OXFORDSHIRE’S main tourism body is ramping up its strategy to boost the county’s £1.86bn tourist industry by focusing on international visitors.

Despite total tourism expenditure in the county rising by three per cent in 2014, the latest available figures, overseas tourists remain significantly untapped in terms of their spending potential.

Hayley Beer-Gamage, chief executive of Experience Oxfordshire, said: “The overseas visitor market was worth less than five per cent of these figures but they accounted for more than 40 per cent of expenditure. Overseas visitors is where we will push.”

Tourism in Oxfordshire is still heavily skewed towards day-trippers, with 24.2m visiting the county in 2014. This compares with a much lower 2.6m visitors who stayed for one night or more.

Of the “overnight” visitors, 628,000 – or 24 per cent – were from overseas, with 1.99 million from the UK.

However, the non-UK overnight visitors spent disproportionately more money than their domestic counterparts, accounting for £287m – or 43 per cent – of the total £660m in overnight expenditure in 2014.

Overall, the non-UK overnight tourists accounted for only two per cent of total visitors to the county.

Ms Beer-Gamage took over the reins of Experience Oxfordshire early last year after being director of tourism services at West Oxfordshire District Council and quickly moved to rebrand and reposition the organisation.

Today, she will be selling Oxfordshire as a prime destination to national and international travel operators at an English Heritage Cities event in Greenwich.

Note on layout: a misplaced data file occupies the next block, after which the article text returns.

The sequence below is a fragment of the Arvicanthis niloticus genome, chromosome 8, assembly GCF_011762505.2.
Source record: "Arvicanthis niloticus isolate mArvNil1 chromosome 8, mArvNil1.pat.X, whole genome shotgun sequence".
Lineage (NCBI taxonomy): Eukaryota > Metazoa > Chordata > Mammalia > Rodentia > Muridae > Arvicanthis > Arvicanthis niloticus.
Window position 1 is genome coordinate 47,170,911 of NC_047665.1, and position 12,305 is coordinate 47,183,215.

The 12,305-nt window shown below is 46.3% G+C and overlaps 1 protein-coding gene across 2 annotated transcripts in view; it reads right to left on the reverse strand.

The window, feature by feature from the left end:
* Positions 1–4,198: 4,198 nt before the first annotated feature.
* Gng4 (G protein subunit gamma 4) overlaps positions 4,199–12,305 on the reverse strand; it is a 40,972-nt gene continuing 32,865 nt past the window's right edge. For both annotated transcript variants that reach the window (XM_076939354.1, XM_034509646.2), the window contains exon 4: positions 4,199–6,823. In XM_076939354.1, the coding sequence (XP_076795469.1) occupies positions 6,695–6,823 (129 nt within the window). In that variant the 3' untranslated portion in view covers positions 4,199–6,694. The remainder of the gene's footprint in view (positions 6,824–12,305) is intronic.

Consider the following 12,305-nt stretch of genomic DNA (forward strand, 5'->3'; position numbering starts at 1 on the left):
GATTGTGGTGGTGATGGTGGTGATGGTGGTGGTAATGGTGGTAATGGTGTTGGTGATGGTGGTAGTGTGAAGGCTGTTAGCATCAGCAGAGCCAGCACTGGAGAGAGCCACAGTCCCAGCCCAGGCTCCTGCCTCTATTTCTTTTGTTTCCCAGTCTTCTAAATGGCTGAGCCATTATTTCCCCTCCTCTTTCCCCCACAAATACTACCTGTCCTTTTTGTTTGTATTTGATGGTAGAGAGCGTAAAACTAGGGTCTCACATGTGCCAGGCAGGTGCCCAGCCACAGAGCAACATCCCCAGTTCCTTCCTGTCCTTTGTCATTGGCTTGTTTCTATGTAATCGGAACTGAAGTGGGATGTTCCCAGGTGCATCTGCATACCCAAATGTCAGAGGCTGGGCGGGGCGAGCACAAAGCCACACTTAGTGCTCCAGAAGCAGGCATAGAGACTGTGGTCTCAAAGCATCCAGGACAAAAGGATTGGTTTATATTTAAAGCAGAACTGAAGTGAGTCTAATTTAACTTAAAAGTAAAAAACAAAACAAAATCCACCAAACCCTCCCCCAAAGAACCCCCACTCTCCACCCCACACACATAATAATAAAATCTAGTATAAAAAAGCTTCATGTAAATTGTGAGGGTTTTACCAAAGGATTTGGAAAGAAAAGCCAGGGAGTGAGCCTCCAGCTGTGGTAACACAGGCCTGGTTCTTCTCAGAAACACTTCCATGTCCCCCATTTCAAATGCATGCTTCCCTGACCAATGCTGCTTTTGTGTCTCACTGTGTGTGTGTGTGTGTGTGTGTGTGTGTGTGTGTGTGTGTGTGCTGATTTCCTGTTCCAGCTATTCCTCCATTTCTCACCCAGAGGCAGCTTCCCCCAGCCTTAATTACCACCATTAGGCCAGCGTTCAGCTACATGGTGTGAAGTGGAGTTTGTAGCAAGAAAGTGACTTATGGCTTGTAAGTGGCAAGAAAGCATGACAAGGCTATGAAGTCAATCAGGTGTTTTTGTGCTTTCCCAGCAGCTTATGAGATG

This follows the 13 heritage cities, including Oxford, recently receiving £120,000 in funding (half from government, half from the participating cities) to promote themselves to global markets.

Last September, Experience Oxfordshire received a government grant from UK Trade & Investment to sell Oxfordshire to the US during a three-day campaign with VisitBritain.

The CEO said the organisation had conducted “a lot of data work” to identify opportunities. One data point that stood out was a 16 per cent drop in the number of annual US visitors to Oxfordshire, to 72,000, in the decade to 2014.

She said that while the decline was due to “a mixture” of reasons, in particular the recession and subsequent fall in consumer confidence, it was also partly the result of a lack of cohesive planning in the local tourism industry.

“Destinations are very competitive,” she said. “Oxfordshire hasn’t been as co-ordinated as it could have been.”

She said that prior to the establishment of Experience Oxfordshire in 2014, “people had been working in silos”.

Experience Oxfordshire is about to announce three new ambassadors, which it signed up last week, and which will bring the total number of ambassadors to nine.

Ms Beer-Gamage said the ambassador programme, which was launched last April 2015, was an important avenue to increase investment in Experience Oxfordshire, a public-private partnership.

She said her election as chairman of the Tourism Society, an international professional membership body, would “open further doors for Experience Oxfordshire”.